Description

We are excited to share with you Ancoats’ first Gesha varietal, a highlight for any serious coffee drinker. Henry Gomez has worked closed with the producer of this coffee, Jose Navor Ramos. After more than six years of hard work, Jose farm near the Tatama Natural Park produced this incredible Gesha variety. It is a mouthwatering burst of tropical fruits, mango, papaya and bergamot. This is an extraordinary coffee.

£18.00

Clear

Producer

Jose Navor Ramos

Cup Profile

Mango, Papaya, Bergamot and Jasmine

Country

Colombia

Preparation

Honey

Terroir

Santuario Risaralda

Genetics

Gesha

Altitude

1700m

Cup Score

91

Sourcing

Direct Trade

Description

We are excited to share with you Ancoats’ first Gesha varietal, a highlight for any serious coffee drinker. Henry Gomez has worked closed with the producer of this coffee, Jose Navor Ramos. After more than six years of hard work, Jose farm near the Tatama Natural Park produced this incredible Gesha variety. It is a mouthwatering burst of tropical fruits, mango, papaya and bergamot. This is an extraordinary coffee.

We are excited to share with you Ancoats’ first Gesha varietal, a highlight for any serious coffee drinker. This coffee is a mouthwatering burst of tropical fruits, mango, papaya and bergamot. This is an extraordinary coffee.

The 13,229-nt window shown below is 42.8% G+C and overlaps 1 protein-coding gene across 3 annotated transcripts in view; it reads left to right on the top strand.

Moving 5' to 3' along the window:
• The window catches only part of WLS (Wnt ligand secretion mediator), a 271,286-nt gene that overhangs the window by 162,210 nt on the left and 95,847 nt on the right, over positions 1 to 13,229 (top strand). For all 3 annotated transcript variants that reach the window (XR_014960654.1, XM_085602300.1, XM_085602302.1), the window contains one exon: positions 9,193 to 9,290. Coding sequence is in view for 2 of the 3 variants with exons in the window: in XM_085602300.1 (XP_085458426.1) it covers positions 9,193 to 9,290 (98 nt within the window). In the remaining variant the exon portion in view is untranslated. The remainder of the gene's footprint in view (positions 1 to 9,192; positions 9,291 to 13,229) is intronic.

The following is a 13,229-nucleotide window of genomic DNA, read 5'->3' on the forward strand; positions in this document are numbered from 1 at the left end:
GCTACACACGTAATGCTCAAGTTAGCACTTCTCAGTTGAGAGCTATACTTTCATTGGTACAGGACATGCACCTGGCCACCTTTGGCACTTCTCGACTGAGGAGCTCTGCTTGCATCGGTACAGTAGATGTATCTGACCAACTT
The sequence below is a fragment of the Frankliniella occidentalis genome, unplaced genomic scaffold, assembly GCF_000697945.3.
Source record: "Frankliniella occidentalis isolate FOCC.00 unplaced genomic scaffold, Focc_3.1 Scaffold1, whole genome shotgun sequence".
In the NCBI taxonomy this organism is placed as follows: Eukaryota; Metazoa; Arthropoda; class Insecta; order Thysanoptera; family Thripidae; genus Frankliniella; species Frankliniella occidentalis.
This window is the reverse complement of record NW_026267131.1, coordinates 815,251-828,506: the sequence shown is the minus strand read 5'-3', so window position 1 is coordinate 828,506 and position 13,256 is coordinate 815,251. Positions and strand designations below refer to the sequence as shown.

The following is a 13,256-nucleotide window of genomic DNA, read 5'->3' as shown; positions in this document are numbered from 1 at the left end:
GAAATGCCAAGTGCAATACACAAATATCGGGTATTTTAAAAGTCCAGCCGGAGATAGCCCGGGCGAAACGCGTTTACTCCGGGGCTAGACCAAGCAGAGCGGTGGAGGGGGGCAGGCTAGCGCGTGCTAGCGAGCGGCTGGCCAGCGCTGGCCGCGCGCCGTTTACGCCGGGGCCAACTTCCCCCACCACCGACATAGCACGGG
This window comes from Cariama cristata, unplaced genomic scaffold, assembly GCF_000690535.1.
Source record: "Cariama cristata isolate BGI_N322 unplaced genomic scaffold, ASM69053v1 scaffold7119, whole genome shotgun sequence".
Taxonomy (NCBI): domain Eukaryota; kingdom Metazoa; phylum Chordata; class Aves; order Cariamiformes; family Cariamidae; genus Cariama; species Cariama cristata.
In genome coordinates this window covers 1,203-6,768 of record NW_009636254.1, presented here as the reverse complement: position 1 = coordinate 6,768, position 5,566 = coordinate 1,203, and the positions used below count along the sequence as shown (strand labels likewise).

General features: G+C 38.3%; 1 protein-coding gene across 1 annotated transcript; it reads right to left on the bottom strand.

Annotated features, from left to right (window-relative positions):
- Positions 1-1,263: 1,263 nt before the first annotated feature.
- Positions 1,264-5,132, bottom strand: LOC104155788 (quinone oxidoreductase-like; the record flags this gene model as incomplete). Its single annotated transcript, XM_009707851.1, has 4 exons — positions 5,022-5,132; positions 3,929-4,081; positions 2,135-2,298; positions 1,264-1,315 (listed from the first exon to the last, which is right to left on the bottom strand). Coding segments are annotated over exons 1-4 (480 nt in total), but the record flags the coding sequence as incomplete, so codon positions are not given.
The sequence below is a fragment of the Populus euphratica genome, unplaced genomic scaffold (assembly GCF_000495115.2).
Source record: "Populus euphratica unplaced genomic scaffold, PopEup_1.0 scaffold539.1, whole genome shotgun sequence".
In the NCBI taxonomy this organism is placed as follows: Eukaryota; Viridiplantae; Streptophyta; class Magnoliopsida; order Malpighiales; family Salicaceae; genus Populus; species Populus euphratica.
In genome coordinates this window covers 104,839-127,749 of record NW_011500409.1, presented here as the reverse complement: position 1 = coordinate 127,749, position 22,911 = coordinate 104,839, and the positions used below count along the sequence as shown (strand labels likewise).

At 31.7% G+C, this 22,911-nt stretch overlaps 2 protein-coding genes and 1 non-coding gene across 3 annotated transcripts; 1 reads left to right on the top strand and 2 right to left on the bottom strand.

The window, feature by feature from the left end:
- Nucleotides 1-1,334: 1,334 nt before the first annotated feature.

Our close friend and farmer Henry Gomez has introduced to Ancoats Coffee Co their first Gesha. This coffee comes from Jose Navor Ramos, the producer, who has known Henry Gomez since 2014. Jose is responsible for the running of the farm and he is in charge of supervising all the coffee processes. The farm is called La Esperanza, which translates into English as ‘hope’ and it is only 22 kilometers away from the National Park of Tatama.

La Esperanza farms is characteristic for producing small nano-lots of coffee. Although they also produce other varieties such as Caturra and Castillo processed through traditional wash and natural dry, their most unique coffee is this Honey process Gesha. The honey process consist in the berries being fermented in open barrels for 24-hours. Then, the cherries are pulped and put in open bags and further fermented for 80-hours. The last step of the process is sun-drying the cherries between 12 to 16 days depending the weather conditions. The name of the honey process comes because the sticky mucilage of the coffee stays during the drying process. And this sticky mucilage is similar to honey.